The High Court has today (13 April 2018) handed down judgment in an important case involving Google and "the right to be forgotten", and ruled that Google is not required to delist search results relating to the spent conviction of one of the claimants (identified only by the pseudonym "NT1") but in the other case ("NT2"), it is. The claims were brought on the basis that Google was in breach of its obligations under the Data Protection Act 1998 (DPA) and that its actions amounted to the tort of misuse of private information.
Although the forthcoming General Data Protection Regulation (GDPR) codifies a qualified "right to erasure", it is often overlooked that the same right exists under the current law, at least since the judgment of the Court of Justice of the European Union (CJEU) in the 2014 "Google Spain" case. Despite this, there has been relatively little litigation thus far, and the NT1 and NT2 cases were the first going to full trial to be ruled on in the High Court.
Mr Justice Warby – after first holding that Google could not rely on the very broad “journalism exemption” in the DPA - followed the CJEU's approach in Google Spain, balancing the fundamental rights to protection of personal data with the rights of freedom of expression and freedom of information. On the facts, this led to the two different outcomes.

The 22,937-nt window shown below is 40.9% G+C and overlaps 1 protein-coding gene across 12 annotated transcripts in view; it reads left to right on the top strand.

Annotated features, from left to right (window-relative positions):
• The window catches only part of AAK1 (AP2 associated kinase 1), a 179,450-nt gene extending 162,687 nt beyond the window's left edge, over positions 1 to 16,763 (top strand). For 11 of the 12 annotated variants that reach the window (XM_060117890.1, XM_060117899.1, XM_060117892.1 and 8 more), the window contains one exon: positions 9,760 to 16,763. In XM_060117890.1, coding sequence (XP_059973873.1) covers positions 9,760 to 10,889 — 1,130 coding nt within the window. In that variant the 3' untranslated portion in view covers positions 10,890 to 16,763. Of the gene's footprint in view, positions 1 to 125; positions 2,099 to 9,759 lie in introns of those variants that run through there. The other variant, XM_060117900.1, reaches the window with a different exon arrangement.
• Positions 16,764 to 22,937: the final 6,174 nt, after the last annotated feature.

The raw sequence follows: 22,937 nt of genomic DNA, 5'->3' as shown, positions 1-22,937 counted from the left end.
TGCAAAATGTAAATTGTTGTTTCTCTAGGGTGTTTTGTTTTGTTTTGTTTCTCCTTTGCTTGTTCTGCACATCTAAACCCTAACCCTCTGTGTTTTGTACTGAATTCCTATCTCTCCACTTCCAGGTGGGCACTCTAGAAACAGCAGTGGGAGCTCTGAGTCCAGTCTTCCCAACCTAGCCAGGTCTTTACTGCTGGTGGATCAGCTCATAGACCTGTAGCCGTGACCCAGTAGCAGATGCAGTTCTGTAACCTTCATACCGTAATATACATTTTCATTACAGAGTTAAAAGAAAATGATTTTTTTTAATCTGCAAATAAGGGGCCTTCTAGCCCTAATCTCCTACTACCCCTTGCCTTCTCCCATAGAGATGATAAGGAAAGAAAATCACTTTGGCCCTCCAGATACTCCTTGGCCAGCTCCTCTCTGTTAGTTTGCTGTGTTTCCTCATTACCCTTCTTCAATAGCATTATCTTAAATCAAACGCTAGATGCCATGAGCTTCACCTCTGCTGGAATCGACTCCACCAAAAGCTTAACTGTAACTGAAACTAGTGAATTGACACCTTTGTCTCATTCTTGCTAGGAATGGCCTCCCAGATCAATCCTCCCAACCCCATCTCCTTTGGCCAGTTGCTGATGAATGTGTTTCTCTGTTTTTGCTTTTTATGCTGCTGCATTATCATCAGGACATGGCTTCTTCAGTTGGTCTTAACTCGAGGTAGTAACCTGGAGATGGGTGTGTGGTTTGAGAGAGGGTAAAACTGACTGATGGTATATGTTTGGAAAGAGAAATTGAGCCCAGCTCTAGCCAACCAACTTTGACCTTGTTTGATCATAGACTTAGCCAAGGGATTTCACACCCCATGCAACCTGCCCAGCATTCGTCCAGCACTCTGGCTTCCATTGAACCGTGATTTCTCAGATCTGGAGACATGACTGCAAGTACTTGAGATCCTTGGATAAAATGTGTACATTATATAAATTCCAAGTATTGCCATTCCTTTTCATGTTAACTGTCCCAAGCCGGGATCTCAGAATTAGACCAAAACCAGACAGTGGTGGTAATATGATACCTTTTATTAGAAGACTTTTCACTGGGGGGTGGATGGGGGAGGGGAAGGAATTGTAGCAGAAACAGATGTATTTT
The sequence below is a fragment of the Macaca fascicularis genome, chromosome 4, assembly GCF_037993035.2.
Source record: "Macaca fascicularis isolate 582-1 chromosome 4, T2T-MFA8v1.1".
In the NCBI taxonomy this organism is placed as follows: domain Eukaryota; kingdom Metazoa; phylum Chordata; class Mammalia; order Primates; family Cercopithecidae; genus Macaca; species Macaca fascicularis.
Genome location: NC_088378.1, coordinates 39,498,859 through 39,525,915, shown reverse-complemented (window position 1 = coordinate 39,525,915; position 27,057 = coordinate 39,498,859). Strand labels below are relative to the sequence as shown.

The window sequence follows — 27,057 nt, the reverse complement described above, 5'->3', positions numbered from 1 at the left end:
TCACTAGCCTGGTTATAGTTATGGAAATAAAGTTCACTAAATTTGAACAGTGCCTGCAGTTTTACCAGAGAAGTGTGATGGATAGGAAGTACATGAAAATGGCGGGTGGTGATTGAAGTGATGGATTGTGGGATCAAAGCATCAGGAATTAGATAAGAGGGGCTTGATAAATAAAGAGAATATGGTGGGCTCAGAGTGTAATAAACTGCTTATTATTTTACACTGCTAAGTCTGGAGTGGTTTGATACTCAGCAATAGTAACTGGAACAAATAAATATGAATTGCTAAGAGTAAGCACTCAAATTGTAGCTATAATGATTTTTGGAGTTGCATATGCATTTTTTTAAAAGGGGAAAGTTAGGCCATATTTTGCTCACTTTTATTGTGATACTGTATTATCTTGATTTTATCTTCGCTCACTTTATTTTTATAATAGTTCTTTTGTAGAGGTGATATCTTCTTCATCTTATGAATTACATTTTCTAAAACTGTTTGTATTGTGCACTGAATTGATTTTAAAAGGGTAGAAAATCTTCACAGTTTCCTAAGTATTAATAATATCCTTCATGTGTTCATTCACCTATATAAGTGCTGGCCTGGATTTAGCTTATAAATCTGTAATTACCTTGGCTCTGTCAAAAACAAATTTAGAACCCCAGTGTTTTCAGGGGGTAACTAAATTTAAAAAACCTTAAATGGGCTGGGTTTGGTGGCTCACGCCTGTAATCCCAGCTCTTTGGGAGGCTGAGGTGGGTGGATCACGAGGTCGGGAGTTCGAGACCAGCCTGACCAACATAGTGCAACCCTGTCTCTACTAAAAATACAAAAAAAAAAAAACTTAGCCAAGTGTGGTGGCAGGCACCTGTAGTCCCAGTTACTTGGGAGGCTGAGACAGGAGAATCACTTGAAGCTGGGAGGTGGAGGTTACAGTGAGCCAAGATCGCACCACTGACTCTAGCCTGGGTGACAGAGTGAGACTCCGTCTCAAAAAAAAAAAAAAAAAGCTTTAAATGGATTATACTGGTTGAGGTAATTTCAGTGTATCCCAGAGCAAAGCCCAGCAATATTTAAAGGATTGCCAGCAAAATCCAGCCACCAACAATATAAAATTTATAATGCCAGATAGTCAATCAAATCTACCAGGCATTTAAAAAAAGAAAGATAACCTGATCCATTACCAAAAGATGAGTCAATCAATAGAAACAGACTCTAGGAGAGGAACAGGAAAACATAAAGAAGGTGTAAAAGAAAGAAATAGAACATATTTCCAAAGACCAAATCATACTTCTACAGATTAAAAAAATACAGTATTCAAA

Separate to this case, it is worth noting that not all applications for delisting have to be litigated: information published by Google itself reveals the extent to which individuals have been exercising their rights in this regard – since 2014 it has received more than 650,000 requests to remove approximately 2.43 million URLs from its index, and has complied with 43% of them.
In light of today's ruling, it seems clear that the courts will judge applications such as this on the specific facts, giving close scrutiny to the nature and sensitivity of the processed data and to the interest of the public in having access to the particular information. It is quite likely that that there will be an increase in the number of successful requests for delisting, as individuals take note of the court's analysis, and assert their strong and potentially enforceable rights to have out-of-date or inaccurate information about them on the internet made more difficult, at least, to find.